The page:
In addition, home or workplace modifications and adaptations can also be done for these people, so that they may be able to move around within their own familiar surroundings without much difficulty. Some of these devices are ramps, lifts, and any modifications in the bathrooms and toilets, which would be immensely beneficial to them, because not only would the very real physical barriers be reduced, but they would also be able to move freely. Those individuals who have lost a limb or who cannot use a particular body part for any reason, can be fitted with prosthetics, which is in effect, an augmentation or a substitution or a replacement of lost body parts, which would help them to move around, and orthotics, which are aids that would help these disabled individuals to use their limbs to a certain extent, like for example, braces on the legs, or splints on their feet or hands, and so on.

If the person were suffering from cognitive limitations, then audiotapes and pagers that would remind the individual would prove to be useful. Sometimes, certain modifications and changes can be carried out on the wheelchair of the disabled person, so that he may have better upper body or trunk or head support, whichever was desired. Some other devices can change the pressure on the skin surface of the person, so that he may be able to sit or lie down with greater comfort. At times, the Americans with Disabilities Act provides a guide dog for the visually impaired, a signal dog for the deaf, and any other trained dog for persons with any other difficulties. These dogs would aid and guide the individuals both within their home environment as well as in their workplaces, and would prove to be extremely useful to disabled persons. (What is Assistive Technology?)

Assistive technology, therefore, will prove to be beneficial to those people who suffer from any type of disability, and would go a long way towards making their lives more comfortable at home, and their lives more productive and useful when outside their homes.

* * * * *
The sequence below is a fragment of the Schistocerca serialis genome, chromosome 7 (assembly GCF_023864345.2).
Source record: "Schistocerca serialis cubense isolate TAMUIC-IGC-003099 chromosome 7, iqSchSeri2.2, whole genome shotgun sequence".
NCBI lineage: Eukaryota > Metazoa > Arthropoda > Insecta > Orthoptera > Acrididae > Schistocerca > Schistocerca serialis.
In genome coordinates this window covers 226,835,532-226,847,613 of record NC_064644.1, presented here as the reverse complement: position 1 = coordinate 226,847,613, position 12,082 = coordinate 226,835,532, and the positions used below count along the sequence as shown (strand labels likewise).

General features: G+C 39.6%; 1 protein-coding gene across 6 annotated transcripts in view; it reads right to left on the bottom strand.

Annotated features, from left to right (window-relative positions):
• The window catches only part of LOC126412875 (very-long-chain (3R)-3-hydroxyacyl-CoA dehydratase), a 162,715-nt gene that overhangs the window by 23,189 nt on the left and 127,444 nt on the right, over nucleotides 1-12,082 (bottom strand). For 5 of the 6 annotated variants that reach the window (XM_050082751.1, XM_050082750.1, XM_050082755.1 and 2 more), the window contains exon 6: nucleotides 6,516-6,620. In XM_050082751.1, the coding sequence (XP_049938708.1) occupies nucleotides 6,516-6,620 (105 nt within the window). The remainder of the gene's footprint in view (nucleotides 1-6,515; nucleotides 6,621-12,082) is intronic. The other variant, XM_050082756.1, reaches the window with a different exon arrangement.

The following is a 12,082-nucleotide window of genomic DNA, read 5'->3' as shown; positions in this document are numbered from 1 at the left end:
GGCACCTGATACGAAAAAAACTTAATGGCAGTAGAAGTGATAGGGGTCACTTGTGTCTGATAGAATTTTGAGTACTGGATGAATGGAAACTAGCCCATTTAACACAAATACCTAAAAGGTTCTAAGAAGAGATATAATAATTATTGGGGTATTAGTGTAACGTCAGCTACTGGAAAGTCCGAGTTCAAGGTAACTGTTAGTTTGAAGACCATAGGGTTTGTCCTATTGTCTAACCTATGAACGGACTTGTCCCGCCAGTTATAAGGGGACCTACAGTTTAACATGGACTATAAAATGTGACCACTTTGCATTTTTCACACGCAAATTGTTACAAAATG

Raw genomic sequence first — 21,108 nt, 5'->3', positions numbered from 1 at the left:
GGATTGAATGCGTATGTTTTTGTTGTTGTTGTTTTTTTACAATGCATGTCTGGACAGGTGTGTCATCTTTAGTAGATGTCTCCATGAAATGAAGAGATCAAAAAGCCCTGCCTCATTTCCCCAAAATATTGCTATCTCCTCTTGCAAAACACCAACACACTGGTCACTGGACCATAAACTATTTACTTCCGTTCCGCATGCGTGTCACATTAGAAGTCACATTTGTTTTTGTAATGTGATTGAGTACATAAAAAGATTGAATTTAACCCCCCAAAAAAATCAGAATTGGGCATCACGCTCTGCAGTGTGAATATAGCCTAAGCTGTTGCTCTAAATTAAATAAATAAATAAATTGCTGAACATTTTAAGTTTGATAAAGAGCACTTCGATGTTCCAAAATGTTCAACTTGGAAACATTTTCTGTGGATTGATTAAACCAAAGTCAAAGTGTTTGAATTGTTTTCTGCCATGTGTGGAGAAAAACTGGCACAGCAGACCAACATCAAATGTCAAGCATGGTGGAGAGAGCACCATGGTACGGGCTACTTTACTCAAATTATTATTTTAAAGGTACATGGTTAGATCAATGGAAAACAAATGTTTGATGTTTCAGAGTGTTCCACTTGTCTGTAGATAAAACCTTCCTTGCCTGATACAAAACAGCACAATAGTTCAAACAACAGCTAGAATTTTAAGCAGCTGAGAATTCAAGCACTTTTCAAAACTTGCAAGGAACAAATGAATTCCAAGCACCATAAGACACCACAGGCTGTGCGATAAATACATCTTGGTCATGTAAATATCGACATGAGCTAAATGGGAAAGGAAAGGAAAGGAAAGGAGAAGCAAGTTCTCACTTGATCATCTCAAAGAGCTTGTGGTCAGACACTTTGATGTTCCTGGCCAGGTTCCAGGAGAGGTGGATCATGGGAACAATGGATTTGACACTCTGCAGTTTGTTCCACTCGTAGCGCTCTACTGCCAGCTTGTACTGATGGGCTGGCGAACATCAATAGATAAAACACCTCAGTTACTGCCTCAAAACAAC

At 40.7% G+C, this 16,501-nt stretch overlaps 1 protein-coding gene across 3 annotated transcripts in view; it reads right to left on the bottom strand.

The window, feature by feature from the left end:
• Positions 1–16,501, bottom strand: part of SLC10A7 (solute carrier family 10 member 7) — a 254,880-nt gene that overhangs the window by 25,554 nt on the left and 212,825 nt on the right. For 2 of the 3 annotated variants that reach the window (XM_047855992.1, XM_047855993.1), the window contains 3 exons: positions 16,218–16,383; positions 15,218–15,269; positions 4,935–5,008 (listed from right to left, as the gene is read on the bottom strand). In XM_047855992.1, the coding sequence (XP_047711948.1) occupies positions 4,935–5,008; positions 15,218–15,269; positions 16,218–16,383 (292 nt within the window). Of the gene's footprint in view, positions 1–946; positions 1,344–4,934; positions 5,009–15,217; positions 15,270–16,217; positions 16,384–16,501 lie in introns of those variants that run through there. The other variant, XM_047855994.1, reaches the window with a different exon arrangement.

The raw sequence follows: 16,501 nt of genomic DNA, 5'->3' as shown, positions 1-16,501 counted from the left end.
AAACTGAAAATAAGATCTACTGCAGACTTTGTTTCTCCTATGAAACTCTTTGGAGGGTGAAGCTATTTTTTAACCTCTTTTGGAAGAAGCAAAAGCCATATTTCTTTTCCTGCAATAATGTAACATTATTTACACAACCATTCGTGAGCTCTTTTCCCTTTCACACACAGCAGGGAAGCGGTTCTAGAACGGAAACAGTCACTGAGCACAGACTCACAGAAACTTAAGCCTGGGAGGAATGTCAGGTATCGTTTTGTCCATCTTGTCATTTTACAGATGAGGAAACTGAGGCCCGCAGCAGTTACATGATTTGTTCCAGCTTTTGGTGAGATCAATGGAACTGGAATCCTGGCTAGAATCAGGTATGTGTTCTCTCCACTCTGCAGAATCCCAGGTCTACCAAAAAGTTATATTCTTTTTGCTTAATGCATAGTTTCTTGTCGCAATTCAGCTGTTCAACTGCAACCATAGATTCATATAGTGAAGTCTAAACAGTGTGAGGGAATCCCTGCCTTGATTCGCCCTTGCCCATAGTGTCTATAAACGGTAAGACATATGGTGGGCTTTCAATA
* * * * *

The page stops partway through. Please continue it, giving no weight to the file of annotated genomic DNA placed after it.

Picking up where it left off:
References

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Brodwin, Martin. G; Cardoso, Elizabeth; Star, Tristen. (July-September, 2004) "Computer

Assistive Technology for people who have disabilities: computer adaptations and modifications" Journal of Rehabilitation. Vol: 25; No: 2; pp: 64-68

Definitions of Assistive technology" Retrieved at http://www.google.co.in/search?hl=en&lr=&oi=defmore&q=define:Assistive+technologyAccessed on 8 July, 2005

Finn, Ruth Chapin; Johnson, Shelah; Paul, Rhea; Watson, Patrick. (2001) "Language

Disorders from Infancy through Adolescence: Assessment Intervention" Mosby.

Kelker, Katharin a. (1997) "Family Guide to assistive Technology" Retrieved at http://www.pluk.org/AT1.html. Accessed on 8 July, 2005

Lang, Harry G. (1994) "Silence of the Spheres: The Deaf experience in the History of Science" Bergin & Garvey. Wesport, London.

Michaud, Linda. J. (June, 2004) "Prescribing Therapy Services for children with motor

Disabilities" Pediatrics. Vol: 12; No: 1; pp: 37-40

Providing Assistive Technology: A Legal Perspective" Assistive Technology in Texas

School Series. Retrieved at http://www.texasat.net/docs/Legal.Persp.Guides.pdf+assistive+technology+providing+for+home+use&hl=en." Accessed on 8 July, 2005

Reiter, Shunit; Retish, Paul. (1999) "Adults with Disabilities: International Perspectives in the Community" Erlbaum Associates.

What is Assistive Technology?" Retrieved at http://wata.org/what-is-at.htm. Accessed on 8 July, 2005